As an educator, I would love to see a more transparent perspective on where and how Steve is staying lean.  What is he experimenting with?  What is his next MVP?  What are his pivots?  He has been a role model and the standard for so many – I hope he doesn’t lose that focus and become the gorilla that stops innovating and experimenting.  I want to continue to learn from him, but feel I haven’t been able to recently.

As we have all learned from Steve, Eric Ries, Ash Maurya, Alex Osterwalder and others at the forefront, it shouldn’t take much to stay lean.  For instance, I developed a webpage a while back (took it down recently) in about 30 minutes based on a random idea I had after learning about the Datawind Ubislate 7Ci tablets.   I had tremendous response and feedback from educators and entrepreneurs in the hour or so after posted it through social media channels.  I had an idea, I made some hypotheses, I put them out there to test, and am gathering data to reinvent the offering.  Nice and lean.

Don’t forget where you came from Steve, it would be ashame to lose your authentic and powerful lean voice.  Would that be wrong if he continued down the path he seems to be on, which is silencing that great lean voice?  I think so, because I want more of the the raw, real, lean version of Steve.  I’m partial to New Yorkers, what can I say?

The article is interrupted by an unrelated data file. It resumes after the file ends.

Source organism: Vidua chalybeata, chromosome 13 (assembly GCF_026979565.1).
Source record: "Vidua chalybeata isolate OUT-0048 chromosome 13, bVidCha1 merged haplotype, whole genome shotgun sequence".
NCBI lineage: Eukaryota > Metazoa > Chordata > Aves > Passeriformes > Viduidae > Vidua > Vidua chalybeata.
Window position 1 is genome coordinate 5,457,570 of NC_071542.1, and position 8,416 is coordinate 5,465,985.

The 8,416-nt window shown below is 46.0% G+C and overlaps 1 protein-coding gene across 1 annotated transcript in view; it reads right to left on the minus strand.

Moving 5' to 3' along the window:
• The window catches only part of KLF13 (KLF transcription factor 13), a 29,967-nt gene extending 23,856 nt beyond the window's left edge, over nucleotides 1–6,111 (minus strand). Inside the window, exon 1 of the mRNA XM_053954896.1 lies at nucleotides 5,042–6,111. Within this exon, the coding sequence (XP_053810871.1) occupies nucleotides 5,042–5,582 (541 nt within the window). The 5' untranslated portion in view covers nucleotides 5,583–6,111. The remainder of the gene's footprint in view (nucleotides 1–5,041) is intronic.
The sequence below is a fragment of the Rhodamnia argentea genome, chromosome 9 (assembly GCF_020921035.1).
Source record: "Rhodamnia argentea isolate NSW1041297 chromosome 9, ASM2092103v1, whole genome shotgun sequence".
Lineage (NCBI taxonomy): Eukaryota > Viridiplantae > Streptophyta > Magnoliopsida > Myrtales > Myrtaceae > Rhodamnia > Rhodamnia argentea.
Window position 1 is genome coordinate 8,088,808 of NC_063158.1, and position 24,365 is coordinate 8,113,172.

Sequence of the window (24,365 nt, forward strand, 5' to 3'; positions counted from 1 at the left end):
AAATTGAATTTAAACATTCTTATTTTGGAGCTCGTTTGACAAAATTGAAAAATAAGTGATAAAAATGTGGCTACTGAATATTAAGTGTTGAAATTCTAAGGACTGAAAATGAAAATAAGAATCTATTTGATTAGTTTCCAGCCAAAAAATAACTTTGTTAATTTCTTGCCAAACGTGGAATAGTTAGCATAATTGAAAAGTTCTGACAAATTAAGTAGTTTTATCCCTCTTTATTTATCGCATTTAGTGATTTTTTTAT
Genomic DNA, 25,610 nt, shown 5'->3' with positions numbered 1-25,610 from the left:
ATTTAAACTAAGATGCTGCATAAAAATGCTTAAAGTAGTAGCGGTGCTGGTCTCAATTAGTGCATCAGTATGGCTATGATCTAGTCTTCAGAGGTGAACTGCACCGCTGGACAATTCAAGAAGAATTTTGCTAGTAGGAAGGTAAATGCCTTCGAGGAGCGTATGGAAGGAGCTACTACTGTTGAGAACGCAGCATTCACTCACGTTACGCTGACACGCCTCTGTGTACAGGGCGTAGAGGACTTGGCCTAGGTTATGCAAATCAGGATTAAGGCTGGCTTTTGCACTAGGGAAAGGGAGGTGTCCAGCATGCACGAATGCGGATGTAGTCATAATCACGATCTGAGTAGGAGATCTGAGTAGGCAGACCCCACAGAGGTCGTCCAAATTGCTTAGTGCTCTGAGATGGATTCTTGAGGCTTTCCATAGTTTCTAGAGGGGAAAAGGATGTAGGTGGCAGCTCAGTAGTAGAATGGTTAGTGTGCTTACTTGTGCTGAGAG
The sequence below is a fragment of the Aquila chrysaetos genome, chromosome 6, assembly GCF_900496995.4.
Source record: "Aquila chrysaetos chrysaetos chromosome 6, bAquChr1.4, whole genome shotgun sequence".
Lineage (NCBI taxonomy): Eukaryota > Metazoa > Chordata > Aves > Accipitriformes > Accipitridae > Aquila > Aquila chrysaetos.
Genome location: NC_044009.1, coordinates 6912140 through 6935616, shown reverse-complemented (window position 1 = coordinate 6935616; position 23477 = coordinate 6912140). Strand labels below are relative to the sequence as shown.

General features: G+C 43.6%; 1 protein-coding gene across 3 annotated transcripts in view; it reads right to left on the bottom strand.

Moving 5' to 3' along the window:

Now For The Fun Part

Wait For It . . .

In my classes, I’m always telling students to hold off on thinking about solutions. They want to immediately jump to describing the features they want to build into a website or an app.

Building it

They are answering the “what” question before they answer the “why” question. Big mistake. Huge. I push them to discover
1) the problem

2) who has the problem

3) what they’re currently doing to solve the problem, and

4) what isn’t working about that solution. Then build it. I’ve gone through those steps for my business, and am ready to get to building it. Here is what I have learned to get to this point.

The Problem. ISU students cannot easily find and connect with students in other disciplines.

Who Has the Problem. ISU students. Mostly I heard this from students in the College of Business, the School of IT, the Department of Technology (renewable energy, robotics, manufacturing, etc.), and the School of Communication (journalism, PR, etc.)